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Adsorption, desorption, and surface-promoted hydrolysis of Glucose-1-phosphate in Aqueous Goethite (α-FeOOH) Suspensions
Umeå University, Faculty of Science and Technology, Department of Chemistry.
Umeå University, Faculty of Science and Technology, Department of Ecology and Environmental Sciences. (Climate Impacts Research Centre, Department of Ecology and Environmental Science, Umeå University, Umeå)
Umeå University, Faculty of Science and Technology, Department of Chemistry. (Pacific Northwest National Laboratory, Richland, Washington, USA)
Umeå University, Faculty of Science and Technology, Department of Chemistry.
2010 (English)In: Langmuir, ISSN 0743-7463, E-ISSN 1520-5827, Vol. 26, no 24, 18760-18770 p.Article in journal (Refereed) Published
Abstract [en]

Adsorption, desorption, and precipitation reactions at environmental interfaces govern the fate of phosphorus in terrestrial and aquatic environments. Typically, a substantial part of the total pool of phosphorus consists of organophosphate, and in this study we have focused on the interactions between glucose-1-phosphate (G1P) and goethite (α-FeOOH) particles. The adsorption and surface-promoted hydrolysis reactions have been studied at room temperature as a function of pH, time, and total concentration of G1P by means of quantitative batch experiments in combination with infrared spectroscopy. A novel simultaneous infrared and potentiometric titration (SIPT) technique has also been used to study the rates and mechanisms of desorption of the surface complexes. The results have shown that G1P adsorption occurs over a wide pH interval and at pH values above the isoelectric point of goethite (IEP(goethite) = 9.4), indicating a comparatively strong interaction with the particle surfaces. As evidenced by IR spectroscopy, G1P formed pH-dependent surface complexes on goethite, and investigations of both adsorption and desorption processes were consistent with a model including three types of surface complexes. These complexes interact monodentately with surface Fe but differ in hydrogen bonding interactions via the auxiliary oxygens of the phosphate group. The apparent desorption rates were shown to be influenced by reaction pathways that include interconversion of surface species, which highlights the difficulty in determining the intrinsic desorption rates of individual surface complexes. Desorption results have also indicated that the molecular structures of surface complexes and the surface charge are two important determinants of G1P desorption rates. Finally, this study has shown that surface-promoted hydrolysis of G1P by goethite is base-catalyzed but that the extent of hydrolysis was small.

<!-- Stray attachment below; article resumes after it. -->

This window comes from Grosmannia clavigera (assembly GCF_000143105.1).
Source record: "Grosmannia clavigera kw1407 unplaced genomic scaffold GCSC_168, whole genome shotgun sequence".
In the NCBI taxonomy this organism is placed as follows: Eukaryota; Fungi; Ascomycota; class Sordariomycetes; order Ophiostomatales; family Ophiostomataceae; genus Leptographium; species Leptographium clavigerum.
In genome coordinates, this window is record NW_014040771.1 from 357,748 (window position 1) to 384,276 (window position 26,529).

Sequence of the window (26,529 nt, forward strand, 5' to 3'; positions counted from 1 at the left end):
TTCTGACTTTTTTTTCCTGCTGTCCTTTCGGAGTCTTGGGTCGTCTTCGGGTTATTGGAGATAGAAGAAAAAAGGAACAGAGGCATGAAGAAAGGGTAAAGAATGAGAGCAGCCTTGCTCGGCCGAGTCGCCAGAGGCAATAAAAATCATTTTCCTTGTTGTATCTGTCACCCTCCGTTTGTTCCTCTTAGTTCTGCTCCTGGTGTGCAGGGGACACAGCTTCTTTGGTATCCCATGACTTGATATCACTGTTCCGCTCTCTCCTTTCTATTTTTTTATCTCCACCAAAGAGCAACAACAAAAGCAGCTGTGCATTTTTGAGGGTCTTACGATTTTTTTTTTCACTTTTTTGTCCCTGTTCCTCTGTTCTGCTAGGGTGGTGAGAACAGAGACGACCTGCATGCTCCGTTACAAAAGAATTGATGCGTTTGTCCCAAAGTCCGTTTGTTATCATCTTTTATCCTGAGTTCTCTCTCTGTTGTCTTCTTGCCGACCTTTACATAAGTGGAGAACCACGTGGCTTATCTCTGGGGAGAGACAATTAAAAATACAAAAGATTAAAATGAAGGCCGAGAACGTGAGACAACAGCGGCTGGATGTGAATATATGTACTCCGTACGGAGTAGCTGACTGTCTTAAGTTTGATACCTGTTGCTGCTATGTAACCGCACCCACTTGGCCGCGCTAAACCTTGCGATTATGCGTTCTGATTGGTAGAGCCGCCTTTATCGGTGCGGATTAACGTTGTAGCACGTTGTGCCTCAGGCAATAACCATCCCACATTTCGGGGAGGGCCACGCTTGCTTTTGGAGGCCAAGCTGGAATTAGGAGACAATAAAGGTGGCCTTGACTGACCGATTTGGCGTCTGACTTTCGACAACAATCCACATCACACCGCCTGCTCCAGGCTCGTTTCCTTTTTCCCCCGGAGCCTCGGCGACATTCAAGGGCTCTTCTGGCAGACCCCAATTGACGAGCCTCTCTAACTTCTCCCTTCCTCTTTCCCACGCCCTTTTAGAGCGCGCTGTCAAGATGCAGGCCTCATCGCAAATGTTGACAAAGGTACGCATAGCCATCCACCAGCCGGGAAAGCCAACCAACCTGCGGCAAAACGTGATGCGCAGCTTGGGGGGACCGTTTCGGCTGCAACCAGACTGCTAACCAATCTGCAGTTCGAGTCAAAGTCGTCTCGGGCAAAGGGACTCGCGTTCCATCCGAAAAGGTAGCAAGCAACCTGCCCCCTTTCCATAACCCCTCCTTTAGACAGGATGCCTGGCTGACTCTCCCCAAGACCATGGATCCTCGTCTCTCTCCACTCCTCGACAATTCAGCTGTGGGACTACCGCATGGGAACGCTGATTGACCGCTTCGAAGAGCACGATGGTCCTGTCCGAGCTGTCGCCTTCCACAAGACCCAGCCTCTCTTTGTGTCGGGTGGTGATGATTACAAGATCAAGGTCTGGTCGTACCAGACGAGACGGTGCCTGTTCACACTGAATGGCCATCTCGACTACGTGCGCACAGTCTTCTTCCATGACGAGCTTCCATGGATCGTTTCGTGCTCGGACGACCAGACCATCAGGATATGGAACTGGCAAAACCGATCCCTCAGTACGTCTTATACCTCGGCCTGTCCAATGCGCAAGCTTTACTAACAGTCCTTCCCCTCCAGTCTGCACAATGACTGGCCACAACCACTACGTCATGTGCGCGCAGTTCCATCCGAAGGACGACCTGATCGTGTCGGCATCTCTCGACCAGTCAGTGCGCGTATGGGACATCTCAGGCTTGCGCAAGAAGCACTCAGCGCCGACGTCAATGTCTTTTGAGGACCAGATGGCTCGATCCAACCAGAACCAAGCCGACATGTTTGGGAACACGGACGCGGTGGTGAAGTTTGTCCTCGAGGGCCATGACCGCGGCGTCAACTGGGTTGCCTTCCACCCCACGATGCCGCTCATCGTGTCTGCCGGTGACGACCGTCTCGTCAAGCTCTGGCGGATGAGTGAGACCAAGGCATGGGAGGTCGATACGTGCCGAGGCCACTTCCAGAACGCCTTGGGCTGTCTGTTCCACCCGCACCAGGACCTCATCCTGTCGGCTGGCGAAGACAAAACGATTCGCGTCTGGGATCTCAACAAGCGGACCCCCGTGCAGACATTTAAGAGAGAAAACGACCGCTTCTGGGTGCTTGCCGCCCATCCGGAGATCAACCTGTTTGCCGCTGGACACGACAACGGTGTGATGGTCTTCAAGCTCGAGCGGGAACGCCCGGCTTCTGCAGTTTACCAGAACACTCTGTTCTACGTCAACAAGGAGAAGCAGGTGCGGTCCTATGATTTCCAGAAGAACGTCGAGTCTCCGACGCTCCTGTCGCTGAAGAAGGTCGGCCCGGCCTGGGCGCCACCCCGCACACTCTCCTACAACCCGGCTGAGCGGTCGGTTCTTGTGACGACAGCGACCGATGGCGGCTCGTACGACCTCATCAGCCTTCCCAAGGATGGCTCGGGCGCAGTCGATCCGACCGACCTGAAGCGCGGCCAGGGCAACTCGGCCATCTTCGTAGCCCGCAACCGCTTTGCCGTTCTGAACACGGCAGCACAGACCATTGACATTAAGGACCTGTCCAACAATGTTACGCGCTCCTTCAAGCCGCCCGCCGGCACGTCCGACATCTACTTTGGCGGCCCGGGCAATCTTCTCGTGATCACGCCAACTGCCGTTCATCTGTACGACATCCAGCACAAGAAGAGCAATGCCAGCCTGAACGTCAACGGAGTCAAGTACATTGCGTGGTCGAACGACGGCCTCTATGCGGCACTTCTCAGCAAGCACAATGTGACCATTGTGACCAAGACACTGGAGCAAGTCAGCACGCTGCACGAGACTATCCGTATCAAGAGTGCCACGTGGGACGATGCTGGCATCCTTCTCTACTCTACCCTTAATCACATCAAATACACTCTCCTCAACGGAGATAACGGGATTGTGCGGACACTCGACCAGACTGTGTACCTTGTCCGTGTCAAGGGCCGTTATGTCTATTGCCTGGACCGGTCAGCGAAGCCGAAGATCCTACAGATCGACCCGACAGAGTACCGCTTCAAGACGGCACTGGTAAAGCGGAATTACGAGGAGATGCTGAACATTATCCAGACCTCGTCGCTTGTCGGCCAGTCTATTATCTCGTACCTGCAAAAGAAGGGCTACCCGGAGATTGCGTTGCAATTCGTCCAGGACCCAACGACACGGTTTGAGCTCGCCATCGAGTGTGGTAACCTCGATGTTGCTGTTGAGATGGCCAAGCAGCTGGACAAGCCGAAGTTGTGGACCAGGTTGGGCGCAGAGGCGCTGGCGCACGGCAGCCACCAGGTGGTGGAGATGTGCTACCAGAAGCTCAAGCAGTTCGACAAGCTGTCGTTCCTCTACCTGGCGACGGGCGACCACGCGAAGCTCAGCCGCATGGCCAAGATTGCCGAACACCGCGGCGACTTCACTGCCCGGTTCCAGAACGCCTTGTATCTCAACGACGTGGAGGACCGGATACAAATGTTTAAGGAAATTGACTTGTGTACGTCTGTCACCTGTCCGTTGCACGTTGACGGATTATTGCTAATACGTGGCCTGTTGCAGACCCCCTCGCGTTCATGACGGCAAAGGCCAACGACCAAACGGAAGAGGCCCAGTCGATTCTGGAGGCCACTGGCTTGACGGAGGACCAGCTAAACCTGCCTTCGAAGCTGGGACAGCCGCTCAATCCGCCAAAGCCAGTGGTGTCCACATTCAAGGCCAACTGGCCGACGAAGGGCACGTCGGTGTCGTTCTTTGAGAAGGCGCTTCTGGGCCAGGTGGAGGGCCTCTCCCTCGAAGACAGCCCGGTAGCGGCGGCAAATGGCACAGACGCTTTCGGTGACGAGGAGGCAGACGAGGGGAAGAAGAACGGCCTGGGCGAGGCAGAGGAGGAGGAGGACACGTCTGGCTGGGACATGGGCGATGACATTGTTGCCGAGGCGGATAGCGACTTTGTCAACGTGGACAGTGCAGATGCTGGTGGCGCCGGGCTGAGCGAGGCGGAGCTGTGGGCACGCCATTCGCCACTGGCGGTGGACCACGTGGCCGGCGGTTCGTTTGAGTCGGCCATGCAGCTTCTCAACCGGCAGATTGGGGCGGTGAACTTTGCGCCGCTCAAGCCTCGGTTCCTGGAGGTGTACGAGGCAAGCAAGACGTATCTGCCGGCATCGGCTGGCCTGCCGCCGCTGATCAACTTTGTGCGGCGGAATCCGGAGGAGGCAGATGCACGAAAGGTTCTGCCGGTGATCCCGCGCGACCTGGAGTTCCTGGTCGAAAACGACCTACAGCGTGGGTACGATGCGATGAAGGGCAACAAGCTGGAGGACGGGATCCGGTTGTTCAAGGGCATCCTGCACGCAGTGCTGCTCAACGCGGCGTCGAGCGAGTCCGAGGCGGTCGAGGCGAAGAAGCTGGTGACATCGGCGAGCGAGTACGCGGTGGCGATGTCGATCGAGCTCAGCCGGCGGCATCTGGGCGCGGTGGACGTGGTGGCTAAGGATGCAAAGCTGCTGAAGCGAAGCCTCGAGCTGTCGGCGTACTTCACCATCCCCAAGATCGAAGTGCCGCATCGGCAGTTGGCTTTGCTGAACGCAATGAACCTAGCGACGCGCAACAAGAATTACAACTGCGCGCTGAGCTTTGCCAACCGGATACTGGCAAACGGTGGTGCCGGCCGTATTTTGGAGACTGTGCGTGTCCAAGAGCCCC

Place, publisher, year, edition, pages
Americal Chemical Society , 2010. Vol. 26, no 24, 18760-18770 p.
National Category
Earth and Related Environmental Sciences
URN: urn:nbn:se:umu:diva-46540DOI: 10.1021/la1026152ISI: 000285217700029PubMedID: 21087005OAI: diva2:438791
Available from: 2011-09-06 Created: 2011-09-05 Last updated: 2012-03-08Bibliographically approved
In thesis
1. Surface reactions on mineral particles controlling the hydrolysis of glucose phosphates
Open this publication in new window or tab >>Surface reactions on mineral particles controlling the hydrolysis of glucose phosphates
2011 (English)Doctoral thesis, comprehensive summary (Other academic)
Abstract [en]

Phosphorus (P) is an essential nutrient. A significant amount of soil P may be in the form of organophosphates. Due to the size of these compounds, hydrolysis is often required before P can be assimilated by organisms. Hydrolysis may be mediated by mineral surfaces, or catalyzed by extra cellular enzymes. Since both organophosphates and enzymes have a strong affinity for environmental particles, a study of the hydrolysis of organophosphates must focus on reactions at the water/particle interface. This thesis is a summary of four papers, discussing the adsorption, desorption, and abiotic and enzymatic hydrolysis of glucose-1-phosphate (G1P) and glucose-6-phosphate (G6P) in aqueous goethite suspensions. A new technique for simultaneous infrared and potentiometric titrations (SIPT) allowed in-situ measurements of the interfacial reactions. It was found that glucose phosphates form pH-dependent inner sphere complexes on goethite, which coordinate in a monodentate fashion, and are stabilized by hydrogen bonding. Desorption involves a change in speciation of the surface complexes, illustrating the difficulty in determining desorption rates for individual complexes. The surface mediated hydrolysis is primarily base catalyzed for G1P, and acid catalyzed for G6P. The difference is partly due to electronic factors, and partly to differences in glucose group/goethite interactions. Considerably more extensive is the hydrolysis catalyzed by an acid phosphatase (AcPase). The rate of the enzymatic hydrolysis are strongly dependent on the glucose phosphate surface coverage, showing that surface properties affect the adsorption mode of enzymes, and thus their catalytic activity. In solution, AcPase showed a greater specificity towards G6P, but this specificity was partly lost after adsorption onto goethite.

Place, publisher, year, edition, pages
Umeå: Kemiska institutionen, Umeå universitet, 2011
National Category
Other Basic Medicine
urn:nbn:se:umu:diva-46578 (URN)978-91-7459-270-2 (ISBN)
Public defence
2011-09-30, KBC-huset, KB3A9, Umeå universitet, Umeå, 10:00 (English)
Available from: 2011-09-09 Created: 2011-09-06 Last updated: 2011-09-06Bibliographically approved

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